It’s that time of year, when hope blooms that this will finally be the season when the lawn will spring forth lush and green; the flowers will burst with color and not shrivel in the heat; the deer will magically ignore the garden. One can hope, right? And the home gardener can also make some smart choices that will conserve water and save money—a small victory, whether or not the tomatoes come in strong or wimp out.
Using soaker hoses in the garden allows the water to seep slowly into the ground directly to the plants’ roots, with little runoff. Soaker hoses can be operated with timers, so you water early in the day and only as much as needed. One tip: place an empty tuna fish can under a hose. See how long it takes to fill the can—that gives you a measure of how long you need to run the soaker hose to produce that depth of water.
Position water sprinklers carefully to make sure the water does not run off onto the sidewalk or pavement. Adjust the sprinkler to emit larger drops rather than a fine spray, which evaporates faster. When using a hose, get an attachment such as a water wand or adjustable nozzle that allows better control over the flow and direction of the water.
Roll out the rain barrel for free water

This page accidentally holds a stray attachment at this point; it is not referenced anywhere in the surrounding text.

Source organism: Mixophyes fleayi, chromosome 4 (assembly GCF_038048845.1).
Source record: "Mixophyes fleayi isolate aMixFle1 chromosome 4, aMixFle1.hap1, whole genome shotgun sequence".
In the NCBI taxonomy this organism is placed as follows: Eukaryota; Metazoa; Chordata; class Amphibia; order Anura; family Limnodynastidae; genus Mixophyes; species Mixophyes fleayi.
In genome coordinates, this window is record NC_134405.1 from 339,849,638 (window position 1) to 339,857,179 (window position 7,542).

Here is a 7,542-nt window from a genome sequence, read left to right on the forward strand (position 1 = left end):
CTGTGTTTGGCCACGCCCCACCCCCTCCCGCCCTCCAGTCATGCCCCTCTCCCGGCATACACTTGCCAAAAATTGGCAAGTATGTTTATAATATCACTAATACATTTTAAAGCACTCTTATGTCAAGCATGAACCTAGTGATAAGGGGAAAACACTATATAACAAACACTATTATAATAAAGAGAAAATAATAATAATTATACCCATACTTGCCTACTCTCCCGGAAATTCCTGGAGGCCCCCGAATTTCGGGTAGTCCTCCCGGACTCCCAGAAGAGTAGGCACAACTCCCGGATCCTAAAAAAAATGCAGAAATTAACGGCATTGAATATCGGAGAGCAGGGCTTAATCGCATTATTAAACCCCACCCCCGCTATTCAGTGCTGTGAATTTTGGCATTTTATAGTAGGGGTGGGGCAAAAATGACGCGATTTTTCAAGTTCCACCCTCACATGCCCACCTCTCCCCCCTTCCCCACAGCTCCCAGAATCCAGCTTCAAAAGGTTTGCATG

Set a rain barrel under downspouts to collect water, which can then be used to water plants and gardens. In the summer, some estimate that as much as 40 percent of household water use comes from watering the lawn and garden—and that a quarter inch of rain on a typical roof could fill a rain barrel. Some cities and county governments offer rain barrels for sale, or for the handy types there are directions available for make-your-own rain barrels.
DOLLARS & SENSE
For efficient watering, have a plan
One of the least expensive conservation tips is to be smart about when and how you water. It’s best to water early in the morning—watering in the heat of the day means much of the water will just evaporate. It’s also smart to give things a good deep soaking, at least 5 to 6 inches deep, because watering too frequently for short periods of time can cause the plants to develop shallow roots and be more susceptible to disease and insects. One simple way to check if the lawn needs watering: walk across the grass. If you leave footprints, yes, it’s time to water.
Put mulch around plants to avoid evaporation. And raise the blade on your mower to at least 2 to 3 inches in height—longer grass offers more shade and allows the roots to sink deeper, holding in the moisture.